Skip to main content
SFU Alumni

Deboarah smiling
Continue your education and use your education to its fullest advantage in terms of doing something you enjoy, but also doing something that helps people... We are all students, whether we are in school or not, and it is important to always broaden your perspective.

“I always return to the words of Indigenous scholar, Eber Hampton, that we need to design an education system ‘worthy of our ancestors and our children,’” explains Deborah Jeffrey.  That ambition drives her in her work as Executive Director of the First Nations Education Steering Committee (FNESC), a community based organization striving to achieve quality First Nations education in BC.

A member of the Tsimshian Nation from northwestern BC, Deborah credits her father and mother for instilling in her the importance of education from an early age and for encouraging her to advance the issues of her people.  “My parents had high expectations for me, and like all kids that have high expectations set for them, I tried my best to live up to them.”  Her large family, including her two daughters and many nieces and nephews, continue to be a source of encouragement and inspiration.

Deborah graduated in 1983 from UBC with a Bachelor of Education, then served as a teacher and coordinator of First Nations programs and services in the Prince Rupert School District. She returned to SFU to complete her Master of Education Degree from 1997-1999.  She took a leave from the School District to assume the role of President of the Tsimshian Tribal Council, working with seven member communities to advance Tsimshian interests. Deborah completed her law degree in 2007 and was called to the bar in 2008.  After contributing as a FNESC board member for several years she became FNESC’s Executive Director in 2010. 

Deborah with coworkers from FNESC

Today, Deborah works with FNESC’s board of 104 First Nations community representatives, the FNESC Executive, and many partners to advance First Nations education and build a quality BC First Nations education system.  This system, developed over the past two decades, includes students in First Nations schools and public schools and a wide-range of second and third-level support services as well as education jurisdiction legislation and the recent Tripartite Education Framework Agreement (TEFA). As a result of TEFA, BC is the only region that funds First Nations schools based on the provincial funding formula with specific adaptations and funding for core and second level supports for First Nations learners.

“My career has always focused on education and it is something that is meaningful to me personally, to my family, and to my community,” says Deborah. “Education is definitely an avenue for opportunity, and FNESC is working to further advance education at all tables – with our partners, with the federal government and provincial government.”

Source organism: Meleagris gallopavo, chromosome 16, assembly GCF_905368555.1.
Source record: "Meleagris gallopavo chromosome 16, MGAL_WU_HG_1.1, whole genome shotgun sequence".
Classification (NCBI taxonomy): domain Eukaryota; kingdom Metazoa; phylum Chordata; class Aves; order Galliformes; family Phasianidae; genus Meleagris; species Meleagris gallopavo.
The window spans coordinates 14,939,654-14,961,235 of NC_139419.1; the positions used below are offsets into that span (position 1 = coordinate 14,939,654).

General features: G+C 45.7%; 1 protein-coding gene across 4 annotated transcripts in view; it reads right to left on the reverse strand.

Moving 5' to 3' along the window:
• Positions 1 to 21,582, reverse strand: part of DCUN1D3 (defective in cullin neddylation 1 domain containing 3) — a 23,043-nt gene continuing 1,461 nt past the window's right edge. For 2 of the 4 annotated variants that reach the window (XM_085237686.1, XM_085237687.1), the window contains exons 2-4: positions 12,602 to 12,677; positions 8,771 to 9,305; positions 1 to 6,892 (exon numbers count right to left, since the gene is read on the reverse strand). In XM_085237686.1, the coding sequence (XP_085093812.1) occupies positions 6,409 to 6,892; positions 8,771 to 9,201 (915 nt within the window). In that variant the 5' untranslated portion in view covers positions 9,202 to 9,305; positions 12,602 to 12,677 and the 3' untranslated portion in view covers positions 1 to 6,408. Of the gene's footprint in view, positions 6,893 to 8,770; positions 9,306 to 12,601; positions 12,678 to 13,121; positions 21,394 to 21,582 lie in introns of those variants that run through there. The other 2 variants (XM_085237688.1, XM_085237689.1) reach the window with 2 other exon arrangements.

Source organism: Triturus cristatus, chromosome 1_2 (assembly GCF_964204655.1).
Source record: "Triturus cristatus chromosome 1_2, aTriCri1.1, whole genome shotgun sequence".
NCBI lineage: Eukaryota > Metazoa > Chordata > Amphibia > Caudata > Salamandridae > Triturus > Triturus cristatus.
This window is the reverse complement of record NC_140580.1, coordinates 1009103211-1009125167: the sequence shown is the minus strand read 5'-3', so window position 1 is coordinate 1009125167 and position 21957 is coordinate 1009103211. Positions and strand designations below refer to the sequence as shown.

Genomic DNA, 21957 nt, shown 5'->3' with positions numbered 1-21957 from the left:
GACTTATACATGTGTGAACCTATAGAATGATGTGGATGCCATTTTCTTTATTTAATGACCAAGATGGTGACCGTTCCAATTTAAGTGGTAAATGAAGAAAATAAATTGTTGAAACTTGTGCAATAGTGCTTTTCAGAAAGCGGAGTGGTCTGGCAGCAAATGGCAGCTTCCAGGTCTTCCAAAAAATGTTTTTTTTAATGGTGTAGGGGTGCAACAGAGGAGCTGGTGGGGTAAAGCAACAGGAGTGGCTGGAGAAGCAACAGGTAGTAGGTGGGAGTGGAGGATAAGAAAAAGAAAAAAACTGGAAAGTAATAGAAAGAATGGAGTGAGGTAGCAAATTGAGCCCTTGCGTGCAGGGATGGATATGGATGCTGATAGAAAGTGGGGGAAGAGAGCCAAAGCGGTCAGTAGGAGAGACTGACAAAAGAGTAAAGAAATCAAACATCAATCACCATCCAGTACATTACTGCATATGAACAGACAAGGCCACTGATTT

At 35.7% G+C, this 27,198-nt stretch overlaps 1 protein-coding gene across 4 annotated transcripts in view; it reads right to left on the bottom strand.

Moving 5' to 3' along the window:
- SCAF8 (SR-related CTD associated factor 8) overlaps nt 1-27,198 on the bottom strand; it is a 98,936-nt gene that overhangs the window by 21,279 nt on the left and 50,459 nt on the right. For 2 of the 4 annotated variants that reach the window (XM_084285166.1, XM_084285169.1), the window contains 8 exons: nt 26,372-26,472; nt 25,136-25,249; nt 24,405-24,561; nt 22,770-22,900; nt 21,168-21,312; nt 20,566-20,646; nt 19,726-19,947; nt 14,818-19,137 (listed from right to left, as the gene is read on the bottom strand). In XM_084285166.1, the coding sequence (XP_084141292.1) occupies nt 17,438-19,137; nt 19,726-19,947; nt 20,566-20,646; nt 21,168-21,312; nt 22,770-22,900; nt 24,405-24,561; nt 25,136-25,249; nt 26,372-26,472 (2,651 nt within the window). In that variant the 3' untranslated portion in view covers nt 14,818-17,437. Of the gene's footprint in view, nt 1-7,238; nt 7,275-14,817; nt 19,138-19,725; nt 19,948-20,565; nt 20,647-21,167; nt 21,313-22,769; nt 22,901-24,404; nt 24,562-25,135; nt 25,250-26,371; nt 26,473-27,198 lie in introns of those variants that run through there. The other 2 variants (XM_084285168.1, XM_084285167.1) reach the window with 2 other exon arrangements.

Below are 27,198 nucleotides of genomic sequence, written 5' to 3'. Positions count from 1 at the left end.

A former high school basketball coach who took great pleasure in organizing tournaments and fundraisers for youth in her community, Deborah has also contributed to a number of committees and boards and she maintains that serving one’s community is an honour and privilege.  “Continue your education and use your education to its fullest advantage in terms of doing something you enjoy, but also doing something that helps people,” she advises post-secondary students. “We are all students, whether we are in school or not, and it is important to always broaden your perspective.”

Beyond the Blog

SFU Alumni

You Might Like These... Prospective, Professional Development, Career Exploration

Co-op students jumping in the air
The Co-op Connection Helps Retention

In this blog post, Heather shares with us why co-op is an important experience for all students, whether it be to further career aspirations or to gain future employment opportunities. 

author, courtney, smiling
A Second Term in Government: More of the Same?

Having completed my first work term for Health Canada as a Communications Officer Intern, I was eager to try something new, and the government was not where I believed that was going to happen. That is until I was offered a position at Agriculture and Agri-Food Canada...

Working on campus
The 10 Minute Commute – Resources and Useful Information for Working on Campus

Have you ever thought about working in a place that you are familiar with?  Perhaps a Tim Horton’s close by? For many students the idea of working at SFU might be a great option, if you prefer a 10 minute jaunt to work after class or an opportunity to learn more about how a university operates.

You Might Like These... Career Exploration

the back of a woman wearing her graduation cap and gown
Make a List of Dream Employers

Co-op coordinator, Caroline Wakelin explains the concept of the 20-minute job search. In part one she takes you through the process of listing potential employers, and ranking them by contacts, desirability and available openings.

Two students sleeping in class.
A BA That's Definitely Not Worth It

The Bold Academy is a 4-week 'potential-building' experience marketed at college students and recent grads. The strategic use of the letters BA suggest that the program is primarily directed at arts students, conveniently playing off the stereotype of the aimless arts student. It's an interesting idea, but is it worth the steep price tag?

Desk with a calculator and accounting papers
Co-op: The First Step to Your Career as a Chartered Accountant

Are you considering or planning to pursue a designation as a Chartered Accountant (CA)? If so, read on to find out how Co-op can help you gain a competitive edge and achieve this goal successfully.